Recall that when work began on the GT86 project was promised a price of $ 25,000 once put on sale, but when it came to market we found 30,000 €, too much for many potential customers.
The S-FR is a two plus two, longitudinal front engine located behind the axle, sending torque to the rear wheels through a six-speed manual gearbox. Toyota doesn't detail the type of engine used or its power output.
The design is organic rather than aggressive based on vertices. It doesn't win me over like the GT86 did, but it's one of those cars that feels more appealing the more you look at it. The car's inspiration, in any case, smells miles away: it reminds me of the Sports 800, the tiny coupe with boxer engine that Toyota had in the sixties.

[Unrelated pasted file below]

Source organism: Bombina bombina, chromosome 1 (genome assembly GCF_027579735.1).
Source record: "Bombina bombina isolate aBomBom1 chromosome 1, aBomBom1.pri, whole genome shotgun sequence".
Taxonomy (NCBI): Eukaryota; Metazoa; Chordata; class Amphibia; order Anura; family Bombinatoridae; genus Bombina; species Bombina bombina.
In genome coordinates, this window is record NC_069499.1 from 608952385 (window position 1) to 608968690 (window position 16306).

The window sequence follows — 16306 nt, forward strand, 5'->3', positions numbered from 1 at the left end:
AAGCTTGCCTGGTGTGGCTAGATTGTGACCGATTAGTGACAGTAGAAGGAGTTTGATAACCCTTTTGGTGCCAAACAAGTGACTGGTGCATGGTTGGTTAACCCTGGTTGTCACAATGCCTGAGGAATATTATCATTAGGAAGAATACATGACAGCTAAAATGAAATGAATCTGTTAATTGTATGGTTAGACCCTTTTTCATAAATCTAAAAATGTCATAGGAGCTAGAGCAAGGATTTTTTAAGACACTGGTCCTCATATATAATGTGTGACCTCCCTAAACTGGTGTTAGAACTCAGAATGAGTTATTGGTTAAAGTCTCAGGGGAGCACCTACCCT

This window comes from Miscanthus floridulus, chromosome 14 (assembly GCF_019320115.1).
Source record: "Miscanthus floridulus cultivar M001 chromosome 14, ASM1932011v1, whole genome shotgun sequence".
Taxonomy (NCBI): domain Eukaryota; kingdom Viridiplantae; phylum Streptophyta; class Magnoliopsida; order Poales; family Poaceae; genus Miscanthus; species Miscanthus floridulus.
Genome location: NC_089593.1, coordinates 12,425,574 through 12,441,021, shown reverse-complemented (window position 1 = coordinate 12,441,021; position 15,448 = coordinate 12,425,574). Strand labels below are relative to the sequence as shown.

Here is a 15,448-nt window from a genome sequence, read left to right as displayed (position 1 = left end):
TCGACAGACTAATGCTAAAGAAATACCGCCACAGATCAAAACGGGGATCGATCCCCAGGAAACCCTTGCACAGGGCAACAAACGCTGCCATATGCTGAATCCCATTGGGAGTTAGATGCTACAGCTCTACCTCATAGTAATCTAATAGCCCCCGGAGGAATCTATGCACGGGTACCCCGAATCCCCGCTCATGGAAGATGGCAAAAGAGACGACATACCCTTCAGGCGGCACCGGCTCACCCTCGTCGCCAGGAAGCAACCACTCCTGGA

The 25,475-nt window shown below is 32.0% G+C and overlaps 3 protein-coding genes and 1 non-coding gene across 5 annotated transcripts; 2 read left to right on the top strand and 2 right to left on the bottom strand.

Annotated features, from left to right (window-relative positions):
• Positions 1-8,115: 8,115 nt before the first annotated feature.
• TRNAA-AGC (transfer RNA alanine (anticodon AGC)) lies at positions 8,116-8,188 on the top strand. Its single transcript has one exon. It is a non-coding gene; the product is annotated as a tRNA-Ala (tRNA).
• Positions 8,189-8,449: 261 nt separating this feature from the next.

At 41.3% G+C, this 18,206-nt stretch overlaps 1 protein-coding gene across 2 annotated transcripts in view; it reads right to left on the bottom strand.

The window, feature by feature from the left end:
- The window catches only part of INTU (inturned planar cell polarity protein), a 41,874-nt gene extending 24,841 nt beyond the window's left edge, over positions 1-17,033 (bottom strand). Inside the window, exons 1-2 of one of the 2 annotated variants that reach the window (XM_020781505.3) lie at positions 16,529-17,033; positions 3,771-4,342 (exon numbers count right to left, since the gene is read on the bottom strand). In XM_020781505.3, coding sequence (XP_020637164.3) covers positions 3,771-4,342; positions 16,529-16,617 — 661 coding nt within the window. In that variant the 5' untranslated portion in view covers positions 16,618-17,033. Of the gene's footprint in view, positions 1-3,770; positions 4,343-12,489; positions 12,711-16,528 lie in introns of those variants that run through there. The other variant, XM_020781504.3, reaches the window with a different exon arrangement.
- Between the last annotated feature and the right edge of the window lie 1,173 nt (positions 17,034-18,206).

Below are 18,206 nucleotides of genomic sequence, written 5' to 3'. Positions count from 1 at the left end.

But the design is the least of it. Toyota promises a car that's "fun to drive". The reality is that dreaming of such a car marketed on a global scale with a Yaris hybrid price tag would be a dream for many driving enthusiasts like you and me.
Will it ever happen? It's tricky. Using a platform like the Miata would be one option, as Toyota and Mazda have an agreement to share technology, but we don't see FCA being too keen that, after paying for the development of its 124, Toyota would now use the same platform in a coupe. Another alternative would be to cut the base GT86 to create an ex-profeso platform for this car.
The GT86 is not selling spectacularly, and simply "survives" commercially.
Would this product have more pull? Personally I'm of the opinion that Toyota would be more successful bringing out this car with a price around 20.000€, and betting on a 45.000€ Supra, instead of having the GT86 at 30.000€. That way it would have two cars aimed at two very different types of customer, but that would make the bet on the sporty brand image worthwhile.